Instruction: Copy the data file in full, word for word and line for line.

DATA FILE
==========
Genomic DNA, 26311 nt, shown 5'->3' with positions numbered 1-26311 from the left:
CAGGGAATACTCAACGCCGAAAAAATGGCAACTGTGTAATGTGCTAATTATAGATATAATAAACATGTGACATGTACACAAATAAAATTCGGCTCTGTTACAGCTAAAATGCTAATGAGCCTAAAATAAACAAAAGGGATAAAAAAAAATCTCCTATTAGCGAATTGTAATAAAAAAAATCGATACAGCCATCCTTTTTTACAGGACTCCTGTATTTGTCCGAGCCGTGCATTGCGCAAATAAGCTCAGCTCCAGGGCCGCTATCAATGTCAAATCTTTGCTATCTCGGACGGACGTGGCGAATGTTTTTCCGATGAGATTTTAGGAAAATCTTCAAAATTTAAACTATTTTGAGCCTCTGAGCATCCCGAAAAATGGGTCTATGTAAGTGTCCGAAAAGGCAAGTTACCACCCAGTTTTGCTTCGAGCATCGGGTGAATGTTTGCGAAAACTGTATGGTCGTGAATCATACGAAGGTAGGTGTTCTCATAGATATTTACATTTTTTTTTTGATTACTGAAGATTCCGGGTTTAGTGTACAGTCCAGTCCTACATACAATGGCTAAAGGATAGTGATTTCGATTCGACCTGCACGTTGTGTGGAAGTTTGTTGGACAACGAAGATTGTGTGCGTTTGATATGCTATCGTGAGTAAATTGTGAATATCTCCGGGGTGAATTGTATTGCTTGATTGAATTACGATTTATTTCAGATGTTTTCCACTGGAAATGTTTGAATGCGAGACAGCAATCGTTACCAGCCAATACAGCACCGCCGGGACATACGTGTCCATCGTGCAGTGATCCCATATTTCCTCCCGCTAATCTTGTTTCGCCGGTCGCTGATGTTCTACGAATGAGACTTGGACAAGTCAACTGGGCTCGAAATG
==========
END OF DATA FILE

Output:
Genomic DNA, 26311 nt, shown 5'->3' with positions numbered 1-26311 from the left:
CAGGGAATACTCAACGCCGAAAAAATGGCAACTGTGTAATGTGCTAATTATAGATATAATAAACATGTGACATGTACACAAATAAAATTCGGCTCTGTTACAGCTAAAATGCTAATGAGCCTAAAATAAACAAAAGGGATAAAAAAAAATCTCCTATTAGCGAATTGTAATAAAAAAAATCGATACAGCCATCCTTTTTTACAGGACTCCTGTATTTGTCCGAGCCGTGCATTGCGCAAATAAGCTCAGCTCCAGGGCCGCTATCAATGTCAAATCTTTGCTATCTCGGACGGACGTGGCGAATGTTTTTCCGATGAGATTTTAGGAAAATCTTCAAAATTTAAACTATTTTGAGCCTCTGAGCATCCCGAAAAATGGGTCTATGTAAGTGTCCGAAAAGGCAAGTTACCACCCAGTTTTGCTTCGAGCATCGGGTGAATGTTTGCGAAAACTGTATGGTCGTGAATCATACGAAGGTAGGTGTTCTCATAGATATTTACATTTTTTTTTTGATTACTGAAGATTCCGGGTTTAGTGTACAGTCCAGTCCTACATACAATGGCTAAAGGATAGTGATTTCGATTCGACCTGCACGTTGTGTGGAAGTTTGTTGGACAACGAAGATTGTGTGCGTTTGATATGCTATCGTGAGTAAATTGTGAATATCTCCGGGGTGAATTGTATTGCTTGATTGAATTACGATTTATTTCAGATGTTTTCCACTGGAAATGTTTGAATGCGAGACAGCAATCGTTACCAGCCAATACAGCACCGCCGGGACATACGTGTCCATCGTGCAGTGATCCCATATTTCCTCCCGCTAATCTTGTTTCGCCGGTCGCTGATGTTCTACGAATGAGACTTGGACAAGTCAACTGGGCTCGAAATG